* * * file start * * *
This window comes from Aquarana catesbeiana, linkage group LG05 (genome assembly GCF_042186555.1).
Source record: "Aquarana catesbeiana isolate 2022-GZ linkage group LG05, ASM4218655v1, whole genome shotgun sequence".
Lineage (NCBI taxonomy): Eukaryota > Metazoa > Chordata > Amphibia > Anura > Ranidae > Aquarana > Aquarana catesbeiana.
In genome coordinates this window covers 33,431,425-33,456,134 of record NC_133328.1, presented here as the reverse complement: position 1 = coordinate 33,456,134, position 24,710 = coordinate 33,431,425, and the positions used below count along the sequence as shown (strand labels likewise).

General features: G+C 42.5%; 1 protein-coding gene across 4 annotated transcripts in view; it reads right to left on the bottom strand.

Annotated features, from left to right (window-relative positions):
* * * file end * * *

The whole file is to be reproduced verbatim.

This window comes from Aquarana catesbeiana, linkage group LG05 (genome assembly GCF_042186555.1).
Source record: "Aquarana catesbeiana isolate 2022-GZ linkage group LG05, ASM4218655v1, whole genome shotgun sequence".
Lineage (NCBI taxonomy): Eukaryota > Metazoa > Chordata > Amphibia > Anura > Ranidae > Aquarana > Aquarana catesbeiana.
In genome coordinates this window covers 33,431,425-33,456,134 of record NC_133328.1, presented here as the reverse complement: position 1 = coordinate 33,456,134, position 24,710 = coordinate 33,431,425, and the positions used below count along the sequence as shown (strand labels likewise).

General features: G+C 42.5%; 1 protein-coding gene across 4 annotated transcripts in view; it reads right to left on the bottom strand.

Annotated features, from left to right (window-relative positions):